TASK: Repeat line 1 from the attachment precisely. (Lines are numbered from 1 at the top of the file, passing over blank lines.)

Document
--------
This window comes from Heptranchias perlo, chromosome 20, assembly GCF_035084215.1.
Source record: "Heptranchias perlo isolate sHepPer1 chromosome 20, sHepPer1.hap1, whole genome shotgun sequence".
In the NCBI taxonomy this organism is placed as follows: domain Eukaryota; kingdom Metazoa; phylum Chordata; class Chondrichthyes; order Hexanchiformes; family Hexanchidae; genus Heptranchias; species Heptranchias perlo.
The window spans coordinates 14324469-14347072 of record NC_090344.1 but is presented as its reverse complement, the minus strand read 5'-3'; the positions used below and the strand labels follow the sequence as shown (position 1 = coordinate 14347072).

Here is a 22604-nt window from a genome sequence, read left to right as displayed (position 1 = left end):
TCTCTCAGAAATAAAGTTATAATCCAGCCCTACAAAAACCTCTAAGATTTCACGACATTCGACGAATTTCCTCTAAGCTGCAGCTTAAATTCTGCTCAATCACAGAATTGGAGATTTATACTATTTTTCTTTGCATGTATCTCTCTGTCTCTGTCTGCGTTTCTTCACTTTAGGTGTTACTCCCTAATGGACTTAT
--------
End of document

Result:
This window comes from Heptranchias perlo, chromosome 20, assembly GCF_035084215.1.